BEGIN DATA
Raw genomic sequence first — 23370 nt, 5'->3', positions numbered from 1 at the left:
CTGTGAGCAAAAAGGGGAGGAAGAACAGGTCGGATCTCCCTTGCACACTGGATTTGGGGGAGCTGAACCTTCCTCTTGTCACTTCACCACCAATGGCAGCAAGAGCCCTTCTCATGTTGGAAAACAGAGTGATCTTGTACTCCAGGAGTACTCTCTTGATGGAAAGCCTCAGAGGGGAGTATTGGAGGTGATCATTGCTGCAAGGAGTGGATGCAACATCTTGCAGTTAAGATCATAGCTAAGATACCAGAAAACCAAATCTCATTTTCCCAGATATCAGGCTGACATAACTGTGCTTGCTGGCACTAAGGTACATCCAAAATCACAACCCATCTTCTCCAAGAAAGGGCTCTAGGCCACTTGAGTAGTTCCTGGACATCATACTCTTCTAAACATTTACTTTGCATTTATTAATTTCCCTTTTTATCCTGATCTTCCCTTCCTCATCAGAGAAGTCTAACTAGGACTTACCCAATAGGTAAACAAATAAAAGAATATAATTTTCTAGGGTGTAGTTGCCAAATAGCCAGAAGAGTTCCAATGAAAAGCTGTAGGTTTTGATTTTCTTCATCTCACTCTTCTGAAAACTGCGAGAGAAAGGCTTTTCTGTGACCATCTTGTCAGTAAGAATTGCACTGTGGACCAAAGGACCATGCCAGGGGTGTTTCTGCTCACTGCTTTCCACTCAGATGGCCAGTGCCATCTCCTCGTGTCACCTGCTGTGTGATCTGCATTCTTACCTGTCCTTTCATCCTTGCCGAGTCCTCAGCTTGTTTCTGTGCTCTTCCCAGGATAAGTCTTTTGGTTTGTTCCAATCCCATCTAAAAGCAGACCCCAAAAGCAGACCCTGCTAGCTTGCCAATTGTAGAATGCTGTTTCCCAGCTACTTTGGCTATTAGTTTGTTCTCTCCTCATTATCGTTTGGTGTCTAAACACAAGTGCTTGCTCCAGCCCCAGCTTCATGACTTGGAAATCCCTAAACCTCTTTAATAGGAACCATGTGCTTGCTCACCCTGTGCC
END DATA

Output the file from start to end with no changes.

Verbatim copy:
Raw genomic sequence first — 23370 nt, 5'->3', positions numbered from 1 at the left:
CTGTGAGCAAAAAGGGGAGGAAGAACAGGTCGGATCTCCCTTGCACACTGGATTTGGGGGAGCTGAACCTTCCTCTTGTCACTTCACCACCAATGGCAGCAAGAGCCCTTCTCATGTTGGAAAACAGAGTGATCTTGTACTCCAGGAGTACTCTCTTGATGGAAAGCCTCAGAGGGGAGTATTGGAGGTGATCATTGCTGCAAGGAGTGGATGCAACATCTTGCAGTTAAGATCATAGCTAAGATACCAGAAAACCAAATCTCATTTTCCCAGATATCAGGCTGACATAACTGTGCTTGCTGGCACTAAGGTACATCCAAAATCACAACCCATCTTCTCCAAGAAAGGGCTCTAGGCCACTTGAGTAGTTCCTGGACATCATACTCTTCTAAACATTTACTTTGCATTTATTAATTTCCCTTTTTATCCTGATCTTCCCTTCCTCATCAGAGAAGTCTAACTAGGACTTACCCAATAGGTAAACAAATAAAAGAATATAATTTTCTAGGGTGTAGTTGCCAAATAGCCAGAAGAGTTCCAATGAAAAGCTGTAGGTTTTGATTTTCTTCATCTCACTCTTCTGAAAACTGCGAGAGAAAGGCTTTTCTGTGACCATCTTGTCAGTAAGAATTGCACTGTGGACCAAAGGACCATGCCAGGGGTGTTTCTGCTCACTGCTTTCCACTCAGATGGCCAGTGCCATCTCCTCGTGTCACCTGCTGTGTGATCTGCATTCTTACCTGTCCTTTCATCCTTGCCGAGTCCTCAGCTTGTTTCTGTGCTCTTCCCAGGATAAGTCTTTTGGTTTGTTCCAATCCCATCTAAAAGCAGACCCCAAAAGCAGACCCTGCTAGCTTGCCAATTGTAGAATGCTGTTTCCCAGCTACTTTGGCTATTAGTTTGTTCTCTCCTCATTATCGTTTGGTGTCTAAACACAAGTGCTTGCTCCAGCCCCAGCTTCATGACTTGGAAATCCCTAAACCTCTTTAATAGGAACCATGTGCTTGCTCACCCTGTGCC